The retelling pulls from the Gospel accounts of Jesus’ birth (Matt. 2, Luke 1&2).
What I Liked
Last year, I had the opportunity to review The Story of the Wisemen, also by Patricia Pingry. Both of these books in the author’s Christmas-themed series features a retelling of some element in the nativity, and this recent title bears a more general emphasis.
I’m impressed with Pingry’s ability to draw out the details of the biblical narrative, in her story for little ones. Things that I usually take for granted, like Joseph putting Mary onto a donkey, become the details in this story of Jesus’ birth.
At the same time, there are certain concepts (such as “census” and “virgin birth”), that do not make it into the story. I like that, because it makes for a streamlined narrative, rather than confusing the listener with unfamiliar concepts. Instead, the events are lined up tidily: an angel came to Mary, who had to go to Bethlehem with Joseph. There was no room for the couple, so they stayed in the stable. Angels also told the news to shepherds, and the wise men came to see Jesus, too. The author says they came to see Him “because they loved Him” (capitalization mine). What a beautiful description!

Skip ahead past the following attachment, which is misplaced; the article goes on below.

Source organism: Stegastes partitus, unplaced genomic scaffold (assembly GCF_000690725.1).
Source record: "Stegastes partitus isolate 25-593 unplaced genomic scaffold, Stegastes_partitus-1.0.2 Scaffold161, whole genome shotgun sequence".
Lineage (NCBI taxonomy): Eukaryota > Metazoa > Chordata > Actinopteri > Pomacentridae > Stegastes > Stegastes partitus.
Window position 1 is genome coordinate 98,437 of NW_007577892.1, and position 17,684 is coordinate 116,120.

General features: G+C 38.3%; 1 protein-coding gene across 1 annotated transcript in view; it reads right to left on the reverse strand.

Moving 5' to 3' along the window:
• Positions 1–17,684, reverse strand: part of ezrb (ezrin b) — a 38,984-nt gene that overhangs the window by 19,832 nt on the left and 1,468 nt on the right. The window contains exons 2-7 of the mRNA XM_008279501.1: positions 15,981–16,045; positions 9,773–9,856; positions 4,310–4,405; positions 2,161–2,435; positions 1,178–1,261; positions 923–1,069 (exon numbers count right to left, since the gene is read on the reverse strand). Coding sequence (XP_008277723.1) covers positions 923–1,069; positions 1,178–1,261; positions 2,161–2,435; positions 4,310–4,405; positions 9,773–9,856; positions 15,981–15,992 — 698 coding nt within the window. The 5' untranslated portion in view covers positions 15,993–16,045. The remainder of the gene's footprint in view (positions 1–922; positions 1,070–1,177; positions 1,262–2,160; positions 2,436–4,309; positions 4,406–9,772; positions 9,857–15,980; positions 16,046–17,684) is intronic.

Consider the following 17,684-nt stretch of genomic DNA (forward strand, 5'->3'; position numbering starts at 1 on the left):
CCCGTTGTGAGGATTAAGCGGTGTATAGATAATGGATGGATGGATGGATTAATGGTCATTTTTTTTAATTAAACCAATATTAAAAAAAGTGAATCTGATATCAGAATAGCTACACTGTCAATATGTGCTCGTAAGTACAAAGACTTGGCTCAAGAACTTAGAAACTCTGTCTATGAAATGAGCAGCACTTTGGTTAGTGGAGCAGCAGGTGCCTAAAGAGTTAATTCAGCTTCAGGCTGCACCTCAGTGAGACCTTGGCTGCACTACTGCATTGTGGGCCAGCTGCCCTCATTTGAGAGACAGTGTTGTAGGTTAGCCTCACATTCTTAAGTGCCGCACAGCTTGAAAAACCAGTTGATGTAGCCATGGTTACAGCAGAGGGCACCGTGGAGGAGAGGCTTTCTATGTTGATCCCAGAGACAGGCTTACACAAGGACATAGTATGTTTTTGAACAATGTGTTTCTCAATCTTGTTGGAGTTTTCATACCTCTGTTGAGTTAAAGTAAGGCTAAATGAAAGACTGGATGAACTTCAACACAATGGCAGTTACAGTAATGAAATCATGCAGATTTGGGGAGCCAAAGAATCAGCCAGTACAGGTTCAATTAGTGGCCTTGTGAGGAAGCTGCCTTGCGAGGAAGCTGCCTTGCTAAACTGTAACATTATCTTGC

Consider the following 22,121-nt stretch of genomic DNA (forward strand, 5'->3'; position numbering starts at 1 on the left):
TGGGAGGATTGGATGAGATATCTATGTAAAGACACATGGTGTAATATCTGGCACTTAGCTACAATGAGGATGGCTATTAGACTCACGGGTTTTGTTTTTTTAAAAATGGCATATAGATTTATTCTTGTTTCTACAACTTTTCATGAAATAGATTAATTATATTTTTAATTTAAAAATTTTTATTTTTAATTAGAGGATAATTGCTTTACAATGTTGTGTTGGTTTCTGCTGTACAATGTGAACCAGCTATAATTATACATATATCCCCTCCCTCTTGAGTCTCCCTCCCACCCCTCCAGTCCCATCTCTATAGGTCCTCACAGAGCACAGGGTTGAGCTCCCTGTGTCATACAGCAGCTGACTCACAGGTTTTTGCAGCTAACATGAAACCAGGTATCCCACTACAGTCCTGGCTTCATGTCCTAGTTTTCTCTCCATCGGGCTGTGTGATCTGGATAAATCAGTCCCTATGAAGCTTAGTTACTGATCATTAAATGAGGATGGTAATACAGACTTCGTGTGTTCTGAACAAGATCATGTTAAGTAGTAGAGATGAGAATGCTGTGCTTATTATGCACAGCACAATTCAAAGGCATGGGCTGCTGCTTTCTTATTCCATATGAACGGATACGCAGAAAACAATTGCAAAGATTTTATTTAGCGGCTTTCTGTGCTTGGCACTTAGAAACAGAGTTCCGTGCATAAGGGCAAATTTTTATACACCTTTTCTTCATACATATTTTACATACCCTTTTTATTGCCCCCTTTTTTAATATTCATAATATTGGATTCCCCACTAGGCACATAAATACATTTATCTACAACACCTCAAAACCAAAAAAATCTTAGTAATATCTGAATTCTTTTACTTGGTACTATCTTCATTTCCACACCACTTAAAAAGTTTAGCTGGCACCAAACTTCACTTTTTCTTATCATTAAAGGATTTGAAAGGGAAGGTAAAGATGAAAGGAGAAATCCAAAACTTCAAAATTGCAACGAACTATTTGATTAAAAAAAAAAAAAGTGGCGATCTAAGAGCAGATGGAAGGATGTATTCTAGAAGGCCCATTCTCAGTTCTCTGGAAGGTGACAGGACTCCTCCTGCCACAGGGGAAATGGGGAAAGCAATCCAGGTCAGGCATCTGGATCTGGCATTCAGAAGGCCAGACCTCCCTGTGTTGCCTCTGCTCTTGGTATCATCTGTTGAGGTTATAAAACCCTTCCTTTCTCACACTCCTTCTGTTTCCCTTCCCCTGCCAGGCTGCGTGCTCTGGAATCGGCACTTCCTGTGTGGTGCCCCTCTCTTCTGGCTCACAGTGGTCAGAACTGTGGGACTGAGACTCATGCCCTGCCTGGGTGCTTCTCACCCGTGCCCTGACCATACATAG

I also like that the narrative is bookended with contemporary illustrations, as the author introduces the story, and concludes with why we give gifts on Christmas. I think this offers a point of connection for the reader.
The illustrations are sweet and cozy, with a lovely palette that incorporates rich shades of beige, purple, blue and green in the ancient scenes, with brighter color used for the contemporary moments at the beginning and end of the story. What a neat visual cue for the reader!
I very much appreciate the diversity in the characters, ancient and modern. Mom and Dad have slightly differing skin tones, as do, I think, the children. I’m also really glad that Jesus and His family are not portrayed as white, because that is an inaccurate (but historically proliferated) trait applied to them.
The details in the illustrations bring so much to the story, as well. Buckingham does an excellent job of filling each page with imaginative accents, which are not mentioned in the text. For instance, on the first page, I notice the candy canes on the trees, the plaid of the boy’s pajamas, and the fact that the cat is tangled up in a ball of yarn.
Ancient scenes include elements befitting the time period and historical account of Jesus. We see woven baskets and clay pottery, hanging herbs and carpentry implements. These little details enrich the story and engage the listener’s imagination.
Simply told, The Story of Christmas is a short board book that retells the Nativity in a way that little listeners can understand. Detailed illustrations bring the story to life, while also offering greater context into the time period. This is a book I’m happy to recommend for families with young children.